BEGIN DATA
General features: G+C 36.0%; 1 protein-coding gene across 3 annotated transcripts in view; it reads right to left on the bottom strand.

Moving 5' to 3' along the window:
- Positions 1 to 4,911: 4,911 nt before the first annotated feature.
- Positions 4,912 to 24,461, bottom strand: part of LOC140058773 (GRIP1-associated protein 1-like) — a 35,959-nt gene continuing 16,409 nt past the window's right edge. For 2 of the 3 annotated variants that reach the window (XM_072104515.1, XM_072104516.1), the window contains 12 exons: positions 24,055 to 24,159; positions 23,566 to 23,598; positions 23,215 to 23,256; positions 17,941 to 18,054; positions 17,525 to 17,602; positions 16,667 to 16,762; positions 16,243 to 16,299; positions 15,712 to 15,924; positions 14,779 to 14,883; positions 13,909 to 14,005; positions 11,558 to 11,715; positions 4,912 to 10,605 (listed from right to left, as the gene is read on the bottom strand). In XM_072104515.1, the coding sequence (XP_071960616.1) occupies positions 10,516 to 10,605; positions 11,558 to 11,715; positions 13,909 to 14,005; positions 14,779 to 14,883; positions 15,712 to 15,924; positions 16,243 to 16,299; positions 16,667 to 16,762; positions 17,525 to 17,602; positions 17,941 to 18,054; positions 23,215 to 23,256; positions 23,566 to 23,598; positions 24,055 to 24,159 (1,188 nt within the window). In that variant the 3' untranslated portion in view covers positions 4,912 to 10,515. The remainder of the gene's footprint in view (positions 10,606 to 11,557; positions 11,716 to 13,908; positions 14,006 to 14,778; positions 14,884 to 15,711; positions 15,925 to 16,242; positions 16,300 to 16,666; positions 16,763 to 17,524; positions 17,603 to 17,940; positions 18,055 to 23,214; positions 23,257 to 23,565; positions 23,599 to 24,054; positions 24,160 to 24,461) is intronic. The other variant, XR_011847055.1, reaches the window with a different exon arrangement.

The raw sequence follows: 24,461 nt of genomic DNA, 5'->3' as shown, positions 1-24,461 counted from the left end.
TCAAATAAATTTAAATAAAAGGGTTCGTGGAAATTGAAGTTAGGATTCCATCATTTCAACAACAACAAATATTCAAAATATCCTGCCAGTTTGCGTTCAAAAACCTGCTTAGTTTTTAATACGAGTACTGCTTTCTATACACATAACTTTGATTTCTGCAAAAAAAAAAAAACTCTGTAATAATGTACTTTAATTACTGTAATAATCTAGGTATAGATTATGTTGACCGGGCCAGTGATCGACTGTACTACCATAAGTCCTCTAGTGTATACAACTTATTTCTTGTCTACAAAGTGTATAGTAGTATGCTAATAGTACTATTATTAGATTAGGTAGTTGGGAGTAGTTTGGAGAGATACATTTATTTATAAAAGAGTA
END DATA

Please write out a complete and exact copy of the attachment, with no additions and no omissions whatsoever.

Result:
General features: G+C 36.0%; 1 protein-coding gene across 3 annotated transcripts in view; it reads right to left on the bottom strand.

Moving 5' to 3' along the window:
- Positions 1 to 4,911: 4,911 nt before the first annotated feature.
- Positions 4,912 to 24,461, bottom strand: part of LOC140058773 (GRIP1-associated protein 1-like) — a 35,959-nt gene continuing 16,409 nt past the window's right edge. For 2 of the 3 annotated variants that reach the window (XM_072104515.1, XM_072104516.1), the window contains 12 exons: positions 24,055 to 24,159; positions 23,566 to 23,598; positions 23,215 to 23,256; positions 17,941 to 18,054; positions 17,525 to 17,602; positions 16,667 to 16,762; positions 16,243 to 16,299; positions 15,712 to 15,924; positions 14,779 to 14,883; positions 13,909 to 14,005; positions 11,558 to 11,715; positions 4,912 to 10,605 (listed from right to left, as the gene is read on the bottom strand). In XM_072104515.1, the coding sequence (XP_071960616.1) occupies positions 10,516 to 10,605; positions 11,558 to 11,715; positions 13,909 to 14,005; positions 14,779 to 14,883; positions 15,712 to 15,924; positions 16,243 to 16,299; positions 16,667 to 16,762; positions 17,525 to 17,602; positions 17,941 to 18,054; positions 23,215 to 23,256; positions 23,566 to 23,598; positions 24,055 to 24,159 (1,188 nt within the window). In that variant the 3' untranslated portion in view covers positions 4,912 to 10,515. The remainder of the gene's footprint in view (positions 10,606 to 11,557; positions 11,716 to 13,908; positions 14,006 to 14,778; positions 14,884 to 15,711; positions 15,925 to 16,242; positions 16,300 to 16,666; positions 16,763 to 17,524; positions 17,603 to 17,940; positions 18,055 to 23,214; positions 23,257 to 23,565; positions 23,599 to 24,054; positions 24,160 to 24,461) is intronic. The other variant, XR_011847055.1, reaches the window with a different exon arrangement.

The raw sequence follows: 24,461 nt of genomic DNA, 5'->3' as shown, positions 1-24,461 counted from the left end.
TCAAATAAATTTAAATAAAAGGGTTCGTGGAAATTGAAGTTAGGATTCCATCATTTCAACAACAACAAATATTCAAAATATCCTGCCAGTTTGCGTTCAAAAACCTGCTTAGTTTTTAATACGAGTACTGCTTTCTATACACATAACTTTGATTTCTGCAAAAAAAAAAAAACTCTGTAATAATGTACTTTAATTACTGTAATAATCTAGGTATAGATTATGTTGACCGGGCCAGTGATCGACTGTACTACCATAAGTCCTCTAGTGTATACAACTTATTTCTTGTCTACAAAGTGTATAGTAGTATGCTAATAGTACTATTATTAGATTAGGTAGTTGGGAGTAGTTTGGAGAGATACATTTATTTATAAAAGAGTA